Rebecca Hersher | Prairie Public Broadcasting

Rebecca Hersher

Opening arguments ended Monday in Texas in the highest profile criminal case ever brought against a company and its employees for allegedly failing to adequately prepare for the effects of climate change.

The company, Arkema, owns a chemical plant outside Houston that flooded when Hurricane Harvey dumped more than 5 feet of rain on the area in 2017. The rising water knocked out power to the plant and caused volatile chemicals stored there to heat up and eventually catch fire. Burning containers and trailers sent up a column of black smoke above the facility for days.

Everyone who lived through Black Saturday remembers the heat and the wind that day in February 2009. The temperature soared to 115 degrees Fahrenheit — so hot it sucked the breath out of you, made your vision swim and your fingers swell. The wind blew in from the northwest, from the vast, arid Australian interior. Flags flew stiff. Fire danger was extreme.

Updated Feb. 21, 11:56 a.m. ET

Coming off a shift at Tuen Mun Hospital in Hong Kong on Wednesday night, cardiologist Alfred Wong was getting ready to go to dinner with his wife. The last time they ate together, she brought the meal to the courtyard below their apartment, placed it on a bench, then sat down at least 10 feet away.

From across the patio, they ate. On separate benches. Looking at each other.

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DAVID GREENE, HOST:

All right. After listening to those voices, I want to bring in one of our colleagues who is covering this outbreak. It's NPR science reporter Becky Hersher, who is reporting from Hong Kong. Hi, Becky.

First came the fires, denuding millions of acres of forest in eastern Australia. Now comes the rain, more than 12 inches in just 48 hours over this past weekend in some areas of New South Wales.

That sequence, severe bushfires followed by torrential rain, is bringing a third cataclysm — landslides and large-scale erosion.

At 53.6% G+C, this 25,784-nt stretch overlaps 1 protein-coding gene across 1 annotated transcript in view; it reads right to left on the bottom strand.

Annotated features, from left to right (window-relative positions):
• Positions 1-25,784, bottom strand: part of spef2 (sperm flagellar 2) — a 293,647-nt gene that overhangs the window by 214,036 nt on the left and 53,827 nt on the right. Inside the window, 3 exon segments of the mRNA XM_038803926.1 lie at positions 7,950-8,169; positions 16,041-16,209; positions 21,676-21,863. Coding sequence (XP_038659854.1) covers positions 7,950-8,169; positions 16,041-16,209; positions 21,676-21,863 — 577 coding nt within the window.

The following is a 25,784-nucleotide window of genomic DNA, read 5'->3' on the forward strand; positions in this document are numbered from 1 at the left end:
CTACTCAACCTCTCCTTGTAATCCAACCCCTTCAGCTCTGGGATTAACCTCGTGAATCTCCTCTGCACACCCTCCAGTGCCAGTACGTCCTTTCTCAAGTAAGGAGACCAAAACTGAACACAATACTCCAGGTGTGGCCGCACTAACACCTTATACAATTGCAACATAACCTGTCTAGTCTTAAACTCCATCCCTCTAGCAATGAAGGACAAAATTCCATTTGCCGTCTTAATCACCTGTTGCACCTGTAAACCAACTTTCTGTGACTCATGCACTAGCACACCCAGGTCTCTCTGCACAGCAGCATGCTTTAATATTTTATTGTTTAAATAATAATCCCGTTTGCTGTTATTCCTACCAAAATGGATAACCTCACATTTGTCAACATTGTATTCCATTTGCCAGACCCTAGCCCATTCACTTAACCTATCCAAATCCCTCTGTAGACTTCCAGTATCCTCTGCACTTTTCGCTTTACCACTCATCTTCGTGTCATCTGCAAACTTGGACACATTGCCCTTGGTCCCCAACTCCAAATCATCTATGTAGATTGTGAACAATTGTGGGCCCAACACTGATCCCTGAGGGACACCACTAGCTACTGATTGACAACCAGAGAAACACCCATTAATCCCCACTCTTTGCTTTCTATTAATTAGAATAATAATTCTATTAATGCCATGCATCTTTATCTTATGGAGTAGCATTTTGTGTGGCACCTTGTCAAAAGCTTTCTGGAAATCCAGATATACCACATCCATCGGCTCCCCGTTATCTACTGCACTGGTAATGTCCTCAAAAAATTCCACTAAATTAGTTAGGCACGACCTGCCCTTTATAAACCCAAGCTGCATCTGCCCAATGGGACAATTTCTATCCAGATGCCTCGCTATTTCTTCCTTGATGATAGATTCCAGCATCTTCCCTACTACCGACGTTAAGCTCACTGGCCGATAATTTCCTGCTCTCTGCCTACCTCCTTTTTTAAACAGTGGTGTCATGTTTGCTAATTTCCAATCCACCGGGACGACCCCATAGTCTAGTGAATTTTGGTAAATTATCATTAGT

Last year was the second hottest on record globally, according to the latest climate data collected by the National Oceanic and Atmospheric Administration and NASA.

It's the latest confirmation that the Earth is steadily getting hotter — the planet has already warmed about 1.8 degrees Fahrenheit (or almost 1 degree Celsius) compared with in the mid-20th century — and that robust greenhouse gas emissions are causing global warming to continue unabated.

Embers are raining down on communities across Australia.

In early March, people who live along Mozambique's long coastline began to hear rumors about a cyclone.

The storm was forming in the Indian Ocean, in the narrow band of warm water between Mozambique and the island of Madagascar. Overnight on March 14, 2019, the storm struck Mozambique head-on, barreling over the port city of Beira and flooding an enormous swath of land as it moved inland toward Zimbabwe.

Normal November weather in Mozambique's capital, Maputo, is pleasant and warm with a chance of epic thunderstorms. The sun will be shining in the morning, and then boom the sky opens up and a stiff wind begins to blow and it's probably best if you're inside.

Greenhouse gas emissions have risen steadily for the past decade despite the current and future threat posed by climate change, according to a new United Nations report.

The annual report compares how clean the world's economies are to how clean they need to be to avoid the most catastrophic effects of climate change — a disparity known as the "emissions gap."

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